Rick Carlisle’s Role Changing With Dallas Mavericks
By Evan Siegel
The Dallas Mavericks are once again going to be in the top ten of the NBA draft in June. Rick Carlisle, largely known as a win-now coach, has seen his role change over the course of his time in Dallas.
Rick Carlisle has had a weird run since guiding the Dallas Mavericks to the championship in 2011 over the Miami Heat. The Mavs proceeded to undergo a frustrating, up-and-down season in 2012 that ended in a four-game sweep at the hands of the Oklahoma City Thunder.
The Mavs missed the playoffs the following season, and then returned in 2014 and dropped a seven-game thriller to the Spurs. Another first round exit against the Thunder came in 2015, followed by a 2016 season that saw the Mavs miss both the playoffs and the draft lottery. 2017 then gave us DSJ.
Rick Carlisle has remained in charge despite the team failing to get past the first round of the playoffs since their title run. Management has had a significant role in the team’s demise, as unrealistic, ambitious pursuits of marquee free agents has cost the team chances at acquiring helpful, long-term assets.
Carlisle’s role has evolved over the years. Rather than focusing his attention on getting his average team to another miracle playoff berth, the team’s tanking strategy has already begun to produce some results. While the team is years away from being in a position to consider themselves a Western Conference force, Dennis Smith Jr. is certainly a good place to start.
Carlisle had an integral role in the drafting of Smith. Carlisle hinted at as much on draft night remarking “I started looking at the draft in March because of how our season was going.” The Mavs implemented a surprisingly effective smoke screen when it came to possibly drafting Frank Ntilikina, who was taken by the Knicks one spot before Smith.
Smith has dealt with a series of minor injuries throughout his rookie season, but has still flashed some pretty significant potential at only 20 years old. Carlisle’s relationship with Smith seems to have taken on a much smoother tone than that of the one between Carlisle and Rajon Rondo.
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Coach Carlisle has willingly accepted the role of being a top-notch talent evaluator in the draft and has used his on-court knowledge to develop Smith and some of the other youngsters on the Mavs’ roster. Wesley Matthews’ season-ending injury has opened up more playing time for Kyle Collinsworth, and Dorian Finney-Smith as well.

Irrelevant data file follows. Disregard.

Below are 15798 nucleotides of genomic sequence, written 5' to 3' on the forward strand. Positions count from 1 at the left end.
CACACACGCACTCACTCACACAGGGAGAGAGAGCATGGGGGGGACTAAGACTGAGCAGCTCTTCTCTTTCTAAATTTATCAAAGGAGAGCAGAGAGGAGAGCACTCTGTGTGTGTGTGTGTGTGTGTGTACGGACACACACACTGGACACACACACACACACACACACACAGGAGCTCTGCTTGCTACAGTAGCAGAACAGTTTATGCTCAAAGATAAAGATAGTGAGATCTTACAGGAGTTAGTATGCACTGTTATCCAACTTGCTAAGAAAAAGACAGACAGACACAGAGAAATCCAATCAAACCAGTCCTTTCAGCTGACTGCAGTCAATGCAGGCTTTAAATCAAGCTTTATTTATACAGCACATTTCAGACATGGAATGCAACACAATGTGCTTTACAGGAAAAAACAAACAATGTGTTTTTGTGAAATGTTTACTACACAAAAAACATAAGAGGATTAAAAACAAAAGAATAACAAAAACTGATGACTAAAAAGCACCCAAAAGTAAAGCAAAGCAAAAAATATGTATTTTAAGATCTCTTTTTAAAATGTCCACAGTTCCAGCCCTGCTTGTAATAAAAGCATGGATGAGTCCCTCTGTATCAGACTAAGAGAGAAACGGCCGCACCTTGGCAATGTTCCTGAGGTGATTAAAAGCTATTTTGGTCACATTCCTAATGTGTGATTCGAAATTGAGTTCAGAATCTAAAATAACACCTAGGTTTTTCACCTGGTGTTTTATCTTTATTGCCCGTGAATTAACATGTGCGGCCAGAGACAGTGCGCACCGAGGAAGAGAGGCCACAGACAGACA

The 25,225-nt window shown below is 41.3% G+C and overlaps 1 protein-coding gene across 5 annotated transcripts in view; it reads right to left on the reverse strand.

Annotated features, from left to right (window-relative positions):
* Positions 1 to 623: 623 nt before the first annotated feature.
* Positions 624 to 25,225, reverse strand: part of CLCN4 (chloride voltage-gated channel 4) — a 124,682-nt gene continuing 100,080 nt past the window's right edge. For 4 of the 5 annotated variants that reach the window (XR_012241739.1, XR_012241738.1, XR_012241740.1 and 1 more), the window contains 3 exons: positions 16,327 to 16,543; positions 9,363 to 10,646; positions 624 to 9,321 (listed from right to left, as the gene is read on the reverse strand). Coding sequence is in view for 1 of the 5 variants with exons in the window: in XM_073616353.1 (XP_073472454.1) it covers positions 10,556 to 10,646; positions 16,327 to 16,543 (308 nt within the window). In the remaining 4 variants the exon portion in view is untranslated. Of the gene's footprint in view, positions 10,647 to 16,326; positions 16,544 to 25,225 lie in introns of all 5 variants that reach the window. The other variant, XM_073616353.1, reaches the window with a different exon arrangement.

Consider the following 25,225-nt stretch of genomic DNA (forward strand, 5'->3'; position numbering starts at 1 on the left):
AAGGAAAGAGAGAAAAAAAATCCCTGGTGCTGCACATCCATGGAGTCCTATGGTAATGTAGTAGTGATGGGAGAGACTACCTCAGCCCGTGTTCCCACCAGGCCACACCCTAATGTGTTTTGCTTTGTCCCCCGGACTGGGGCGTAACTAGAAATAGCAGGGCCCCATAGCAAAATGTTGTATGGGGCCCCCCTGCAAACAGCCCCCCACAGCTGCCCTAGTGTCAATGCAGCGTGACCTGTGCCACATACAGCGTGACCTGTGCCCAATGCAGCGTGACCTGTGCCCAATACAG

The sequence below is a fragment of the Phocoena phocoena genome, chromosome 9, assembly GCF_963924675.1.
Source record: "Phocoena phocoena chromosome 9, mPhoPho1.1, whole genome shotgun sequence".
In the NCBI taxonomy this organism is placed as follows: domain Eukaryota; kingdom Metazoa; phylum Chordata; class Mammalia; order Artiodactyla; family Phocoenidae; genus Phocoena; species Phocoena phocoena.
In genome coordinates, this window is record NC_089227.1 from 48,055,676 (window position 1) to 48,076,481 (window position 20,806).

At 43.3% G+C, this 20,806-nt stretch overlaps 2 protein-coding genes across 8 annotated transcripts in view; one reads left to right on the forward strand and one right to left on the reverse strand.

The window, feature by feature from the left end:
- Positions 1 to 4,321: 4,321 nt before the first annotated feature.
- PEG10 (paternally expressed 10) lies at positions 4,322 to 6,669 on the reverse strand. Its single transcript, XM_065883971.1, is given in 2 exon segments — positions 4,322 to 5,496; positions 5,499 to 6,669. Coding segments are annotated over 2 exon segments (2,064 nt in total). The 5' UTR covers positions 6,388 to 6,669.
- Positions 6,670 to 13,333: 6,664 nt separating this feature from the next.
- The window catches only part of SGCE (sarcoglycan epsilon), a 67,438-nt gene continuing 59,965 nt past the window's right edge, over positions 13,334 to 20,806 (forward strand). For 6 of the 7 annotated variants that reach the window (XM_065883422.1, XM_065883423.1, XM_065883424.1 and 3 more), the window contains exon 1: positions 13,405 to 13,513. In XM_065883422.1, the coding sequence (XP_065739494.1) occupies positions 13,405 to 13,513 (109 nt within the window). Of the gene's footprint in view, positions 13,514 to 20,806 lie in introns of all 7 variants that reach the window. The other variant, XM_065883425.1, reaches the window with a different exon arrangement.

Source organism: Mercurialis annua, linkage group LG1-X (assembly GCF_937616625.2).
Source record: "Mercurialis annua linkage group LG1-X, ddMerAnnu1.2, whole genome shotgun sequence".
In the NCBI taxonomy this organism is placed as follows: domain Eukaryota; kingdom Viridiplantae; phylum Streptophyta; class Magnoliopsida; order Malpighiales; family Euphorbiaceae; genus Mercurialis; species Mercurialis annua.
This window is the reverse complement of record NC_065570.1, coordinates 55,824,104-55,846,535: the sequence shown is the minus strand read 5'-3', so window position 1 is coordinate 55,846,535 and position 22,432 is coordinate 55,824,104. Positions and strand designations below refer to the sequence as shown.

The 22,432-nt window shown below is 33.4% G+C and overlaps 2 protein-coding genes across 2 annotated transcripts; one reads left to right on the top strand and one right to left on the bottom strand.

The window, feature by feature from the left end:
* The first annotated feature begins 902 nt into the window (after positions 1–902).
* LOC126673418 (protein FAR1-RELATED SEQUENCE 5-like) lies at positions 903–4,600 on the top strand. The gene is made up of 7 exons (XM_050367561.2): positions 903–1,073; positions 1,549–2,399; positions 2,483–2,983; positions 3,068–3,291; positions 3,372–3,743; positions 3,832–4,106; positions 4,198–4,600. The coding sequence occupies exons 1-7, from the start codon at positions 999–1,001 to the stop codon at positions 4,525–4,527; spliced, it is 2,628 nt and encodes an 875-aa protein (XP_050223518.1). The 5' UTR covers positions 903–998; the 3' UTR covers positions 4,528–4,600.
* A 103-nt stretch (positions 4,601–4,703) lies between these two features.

At this point in a completely lost season, the Mavs are fully focused on who they could draft with another top ten pick. The Mavs have also shown some examples of on-court experimentation with certain lineups that suggest an interest level in some of the top prospects in this year’s draft. We have seen the Mavs use Dennis Smith Jr. in some off-ball scenarios which could be an effort to get him used to playing with another ball dominant player.
Michael Porter Jr., Jaren Jackson Jr., and any of the star big men of this coming year’s class will be enticing to the Mavs, but the team may still have a limited level of interest in retaining Nerlens Noel, who has been sidelined for the majority of the season with a long-term thumb injury.
Carlisle’s presence will be a necessary one for the Mavs as this process continues to unfold. The team will unquestionably be in the middle of the free agency frenzy again this year, with their widely expected interest in Aaron Gordon likely to produce a large contract offer.
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Carlisle’s developed eye for young talent will be a useful tool in the war room on draft night as well as free agency. The Mavs may have made a long series of irreversible errors since their title run, but the team has no reason not to position themselves to keep their rebuilding pace up with Carlisle at the helm.